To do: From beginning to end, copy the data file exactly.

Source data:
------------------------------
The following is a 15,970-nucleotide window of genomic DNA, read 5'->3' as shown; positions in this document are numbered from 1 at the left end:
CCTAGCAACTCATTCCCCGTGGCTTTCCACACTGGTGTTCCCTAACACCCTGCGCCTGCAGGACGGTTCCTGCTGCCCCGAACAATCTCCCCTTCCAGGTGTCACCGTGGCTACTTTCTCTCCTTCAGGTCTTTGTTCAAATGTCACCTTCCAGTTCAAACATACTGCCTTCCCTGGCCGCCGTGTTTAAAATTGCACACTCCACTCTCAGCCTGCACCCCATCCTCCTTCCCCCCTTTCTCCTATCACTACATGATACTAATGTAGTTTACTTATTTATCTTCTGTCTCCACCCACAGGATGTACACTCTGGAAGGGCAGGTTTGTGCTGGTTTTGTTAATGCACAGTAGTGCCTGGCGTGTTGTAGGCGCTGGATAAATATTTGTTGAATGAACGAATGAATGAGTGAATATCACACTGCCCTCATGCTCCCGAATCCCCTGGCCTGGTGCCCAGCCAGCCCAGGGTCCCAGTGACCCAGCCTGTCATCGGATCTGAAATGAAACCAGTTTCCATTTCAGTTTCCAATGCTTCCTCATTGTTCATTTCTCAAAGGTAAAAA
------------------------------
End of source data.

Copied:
The following is a 15,970-nucleotide window of genomic DNA, read 5'->3' as shown; positions in this document are numbered from 1 at the left end:
CCTAGCAACTCATTCCCCGTGGCTTTCCACACTGGTGTTCCCTAACACCCTGCGCCTGCAGGACGGTTCCTGCTGCCCCGAACAATCTCCCCTTCCAGGTGTCACCGTGGCTACTTTCTCTCCTTCAGGTCTTTGTTCAAATGTCACCTTCCAGTTCAAACATACTGCCTTCCCTGGCCGCCGTGTTTAAAATTGCACACTCCACTCTCAGCCTGCACCCCATCCTCCTTCCCCCCTTTCTCCTATCACTACATGATACTAATGTAGTTTACTTATTTATCTTCTGTCTCCACCCACAGGATGTACACTCTGGAAGGGCAGGTTTGTGCTGGTTTTGTTAATGCACAGTAGTGCCTGGCGTGTTGTAGGCGCTGGATAAATATTTGTTGAATGAACGAATGAATGAGTGAATATCACACTGCCCTCATGCTCCCGAATCCCCTGGCCTGGTGCCCAGCCAGCCCAGGGTCCCAGTGACCCAGCCTGTCATCGGATCTGAAATGAAACCAGTTTCCATTTCAGTTTCCAATGCTTCCTCATTGTTCATTTCTCAAAGGTAAAAA